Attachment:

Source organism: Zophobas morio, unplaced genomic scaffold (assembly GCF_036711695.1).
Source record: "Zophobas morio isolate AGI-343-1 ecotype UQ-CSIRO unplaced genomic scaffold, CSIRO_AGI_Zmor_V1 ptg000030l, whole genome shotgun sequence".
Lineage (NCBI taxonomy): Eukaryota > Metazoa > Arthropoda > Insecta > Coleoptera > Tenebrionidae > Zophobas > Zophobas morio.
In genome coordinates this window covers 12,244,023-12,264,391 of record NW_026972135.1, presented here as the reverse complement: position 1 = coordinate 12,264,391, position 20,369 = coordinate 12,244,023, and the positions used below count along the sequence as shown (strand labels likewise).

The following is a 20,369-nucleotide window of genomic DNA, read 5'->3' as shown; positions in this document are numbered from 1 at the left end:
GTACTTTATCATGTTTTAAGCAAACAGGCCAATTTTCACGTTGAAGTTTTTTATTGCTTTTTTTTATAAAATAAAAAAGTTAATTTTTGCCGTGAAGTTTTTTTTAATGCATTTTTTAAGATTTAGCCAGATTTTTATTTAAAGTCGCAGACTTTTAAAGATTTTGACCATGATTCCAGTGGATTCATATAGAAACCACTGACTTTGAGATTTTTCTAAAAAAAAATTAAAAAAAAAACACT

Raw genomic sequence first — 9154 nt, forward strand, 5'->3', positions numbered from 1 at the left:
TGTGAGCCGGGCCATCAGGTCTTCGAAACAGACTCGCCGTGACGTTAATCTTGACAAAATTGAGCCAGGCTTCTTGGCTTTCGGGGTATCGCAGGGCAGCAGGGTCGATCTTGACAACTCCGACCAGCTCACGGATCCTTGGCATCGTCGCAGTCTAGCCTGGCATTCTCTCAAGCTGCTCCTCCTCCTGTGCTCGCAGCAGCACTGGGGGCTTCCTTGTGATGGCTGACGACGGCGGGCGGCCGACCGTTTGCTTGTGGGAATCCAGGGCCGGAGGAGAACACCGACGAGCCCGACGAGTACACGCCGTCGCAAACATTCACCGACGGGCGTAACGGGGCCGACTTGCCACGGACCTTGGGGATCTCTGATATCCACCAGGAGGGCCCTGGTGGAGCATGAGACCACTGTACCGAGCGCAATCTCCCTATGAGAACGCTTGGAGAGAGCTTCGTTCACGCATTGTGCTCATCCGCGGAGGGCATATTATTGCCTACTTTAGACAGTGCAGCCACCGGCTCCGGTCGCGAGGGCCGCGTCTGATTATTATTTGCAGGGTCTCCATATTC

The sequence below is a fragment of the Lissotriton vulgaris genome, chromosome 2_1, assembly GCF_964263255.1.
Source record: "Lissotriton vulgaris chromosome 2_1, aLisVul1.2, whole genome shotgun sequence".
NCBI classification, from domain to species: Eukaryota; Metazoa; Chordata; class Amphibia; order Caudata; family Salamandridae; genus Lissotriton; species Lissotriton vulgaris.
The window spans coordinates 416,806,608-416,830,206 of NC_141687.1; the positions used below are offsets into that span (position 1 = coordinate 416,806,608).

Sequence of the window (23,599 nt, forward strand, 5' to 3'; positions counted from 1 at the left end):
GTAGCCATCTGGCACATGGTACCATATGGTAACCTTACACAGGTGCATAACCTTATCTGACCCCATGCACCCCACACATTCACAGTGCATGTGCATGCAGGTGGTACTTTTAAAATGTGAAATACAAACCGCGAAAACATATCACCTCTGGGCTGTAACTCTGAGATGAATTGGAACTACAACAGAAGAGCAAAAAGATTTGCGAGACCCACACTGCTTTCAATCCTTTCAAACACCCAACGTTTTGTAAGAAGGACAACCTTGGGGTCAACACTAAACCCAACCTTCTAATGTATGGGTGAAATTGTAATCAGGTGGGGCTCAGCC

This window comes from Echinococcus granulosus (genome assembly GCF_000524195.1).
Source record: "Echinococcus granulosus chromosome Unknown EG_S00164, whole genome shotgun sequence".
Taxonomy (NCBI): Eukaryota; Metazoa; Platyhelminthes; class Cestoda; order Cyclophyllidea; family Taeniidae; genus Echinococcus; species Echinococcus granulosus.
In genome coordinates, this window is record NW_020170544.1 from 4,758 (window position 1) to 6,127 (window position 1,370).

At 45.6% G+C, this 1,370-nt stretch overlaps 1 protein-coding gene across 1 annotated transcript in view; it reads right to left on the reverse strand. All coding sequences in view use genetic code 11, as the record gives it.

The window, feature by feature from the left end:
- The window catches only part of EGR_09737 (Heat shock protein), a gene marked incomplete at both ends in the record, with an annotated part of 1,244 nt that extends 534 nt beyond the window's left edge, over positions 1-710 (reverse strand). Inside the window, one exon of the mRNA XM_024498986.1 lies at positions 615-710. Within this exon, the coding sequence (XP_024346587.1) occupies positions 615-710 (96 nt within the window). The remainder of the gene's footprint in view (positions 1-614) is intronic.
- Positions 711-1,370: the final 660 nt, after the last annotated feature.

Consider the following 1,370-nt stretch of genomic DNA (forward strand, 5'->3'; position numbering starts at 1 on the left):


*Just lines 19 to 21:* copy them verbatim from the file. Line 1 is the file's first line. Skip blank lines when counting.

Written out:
At 45.6% G+C, this 1,370-nt stretch overlaps 1 protein-coding gene across 1 annotated transcript in view; it reads right to left on the reverse strand. All coding sequences in view use genetic code 11, as the record gives it.

The window, feature by feature from the left end:
- The window catches only part of EGR_09737 (Heat shock protein), a gene marked incomplete at both ends in the record, with an annotated part of 1,244 nt that extends 534 nt beyond the window's left edge, over positions 1-710 (reverse strand). Inside the window, one exon of the mRNA XM_024498986.1 lies at positions 615-710. Within this exon, the coding sequence (XP_024346587.1) occupies positions 615-710 (96 nt within the window). The remainder of the gene's footprint in view (positions 1-614) is intronic.